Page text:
- The Washington Times - Monday, November 5, 2018

The Islamic State has lost the vast majority of physical territory it once held, but fully defeating the terrorist group and rooting out sleeper cells that have spread across the Middle East and Africa “could take years,” the Defense Department inspector general said in a sweeping report Monday that suggests final victory remains far off.

The IG said that a “reduced, covert version” of the Islamic State — also known as ISIS — continues a presence not just in Iraq and Syria but also in Afghanistan, Libya, Somalia and Yemen. ISIS, the report says, has evolved “from a land-holding terrorist entity to an insurgency” that operates numerous clandestine cells around the world.

“Clearing terrorists from remote and largely ungoverned terrain is a low and difficult process, and eliminating ISIS from rural Iraq and Syria could take years,” the report says.

The Pentagon in recent months has put forward two separate narratives in describing the fight against ISIS, which began in 2014 under then-President Obama and has continued under President Trump. At the time the U.S.-led, international operation began, ISIS held vast swaths of territory across Iraq and Syria and boasted a sizable fighting force.

Now, Defense Department officials say ISIS has been “territorially defeated,” and has lost nearly all of the land it once used as a base of operations.

But officials also have said that the transformation of the Islamic State into an underground terrorist group presents new challenges. The IG described the recapture of ISIS-held territory — the result of a relentless U.S.-led bombing campaign and ground operations inside Iraq and Syria — as just “one phase” of the mission.

“There are significant challenges to developing capable and self-sufficient security forces in Iraq and Syria, and questions remain about the length of time it will take to train forces capable of preventing an ISIS resurgence,” the report says. “There are also significant challenges to U.S. efforts to address non-military issues, such as the promotion of democratic governance and civil society and the stabilization of liberated areas. These issues can also affect the ability of security forces to defeat ISIS. Ongoing political uncertainty in Iraq and civil war in Syria also complicate efforts to confront an ISIS insurgency. Therefore, the territorial defeat of ISIS is just one phase of what could be a lengthy campaign to achieve the ‘enduring defeat’ of ISIS.”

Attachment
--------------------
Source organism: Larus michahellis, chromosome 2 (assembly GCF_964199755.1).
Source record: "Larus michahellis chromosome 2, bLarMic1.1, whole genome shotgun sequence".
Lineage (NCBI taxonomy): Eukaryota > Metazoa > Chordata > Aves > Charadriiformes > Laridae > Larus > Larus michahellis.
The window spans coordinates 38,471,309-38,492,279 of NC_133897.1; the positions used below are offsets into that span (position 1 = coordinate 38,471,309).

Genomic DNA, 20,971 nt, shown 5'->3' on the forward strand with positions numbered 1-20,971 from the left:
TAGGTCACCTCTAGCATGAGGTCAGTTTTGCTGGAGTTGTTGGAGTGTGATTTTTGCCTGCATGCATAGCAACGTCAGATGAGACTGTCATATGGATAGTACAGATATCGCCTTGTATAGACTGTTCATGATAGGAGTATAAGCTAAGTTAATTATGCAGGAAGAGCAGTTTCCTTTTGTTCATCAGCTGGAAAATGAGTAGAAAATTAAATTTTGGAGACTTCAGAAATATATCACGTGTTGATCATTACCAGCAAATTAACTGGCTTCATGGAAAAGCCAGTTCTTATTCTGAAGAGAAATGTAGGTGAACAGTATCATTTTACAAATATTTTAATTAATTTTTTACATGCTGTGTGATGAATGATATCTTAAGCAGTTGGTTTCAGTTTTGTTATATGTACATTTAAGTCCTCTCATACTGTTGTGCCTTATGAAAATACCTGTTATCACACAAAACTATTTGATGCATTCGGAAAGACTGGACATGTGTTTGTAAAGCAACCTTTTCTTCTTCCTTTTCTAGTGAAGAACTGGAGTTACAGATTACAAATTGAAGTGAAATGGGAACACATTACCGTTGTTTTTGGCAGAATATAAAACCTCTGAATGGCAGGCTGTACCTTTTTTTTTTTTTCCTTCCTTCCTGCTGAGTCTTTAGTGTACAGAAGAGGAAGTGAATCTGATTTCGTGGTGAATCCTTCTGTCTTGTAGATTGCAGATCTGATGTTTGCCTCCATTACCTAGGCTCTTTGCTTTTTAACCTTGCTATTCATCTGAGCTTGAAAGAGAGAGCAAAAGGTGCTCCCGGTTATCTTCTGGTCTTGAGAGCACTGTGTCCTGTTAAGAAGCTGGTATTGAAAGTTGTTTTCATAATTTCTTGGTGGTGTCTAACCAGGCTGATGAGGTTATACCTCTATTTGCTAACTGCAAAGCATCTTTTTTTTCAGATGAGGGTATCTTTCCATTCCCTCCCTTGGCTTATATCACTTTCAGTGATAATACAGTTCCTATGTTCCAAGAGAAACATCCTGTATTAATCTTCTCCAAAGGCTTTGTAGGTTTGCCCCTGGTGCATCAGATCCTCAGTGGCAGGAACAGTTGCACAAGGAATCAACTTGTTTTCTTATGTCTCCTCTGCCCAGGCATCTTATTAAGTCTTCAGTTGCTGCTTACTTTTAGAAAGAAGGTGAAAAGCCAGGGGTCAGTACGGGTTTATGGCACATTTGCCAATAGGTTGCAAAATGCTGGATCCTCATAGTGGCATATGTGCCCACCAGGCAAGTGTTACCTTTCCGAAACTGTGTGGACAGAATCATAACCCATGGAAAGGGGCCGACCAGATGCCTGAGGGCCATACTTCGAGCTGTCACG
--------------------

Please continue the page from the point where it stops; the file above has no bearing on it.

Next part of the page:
In Iraq specifically, deep-rooted issues with the Iraqi Security Forces make it difficult to eradicate the pockets of ISIS fighters that remain across the country.

“The ISF continues to suffer from poor management of intelligence; corruption and … overlapping command arrangements with conflicting chains of command; micromanagement; and inefficient and inadequate systems for planning and transmitting orders,” the report says. “These deficiencies are identified more universally as critical problems that undermine military effectiveness in developing countries.”

It’s estimated that ISIS still has somewhere between 20,000 and 30,000 fighters scattered across the region. Even before the release of Monday’s report, top military officials had stressed that it’s far too early to declare the group dead and buried.

“Despite recent successes against ISIS and positive trends, we know there’s actually much work to be done,” Joint Chiefs of Staff Chairman Gen. Joseph Dunford said last month. “ISIS is far from defeated and has a presence in countries from West Africa to Southeast Asia. Its ideology continues to inspire home-grown violent extremists in many of our countries.”


Copyright © 2018 The Washington Times, LLC. Click here for reprint permission.

The Washington Times Comment Policy

The Washington Times welcomes your comments on Spot.im, our third-party provider. Please read our Comment Policy before commenting.

 

Click to Read More and View Comments

Click to Hide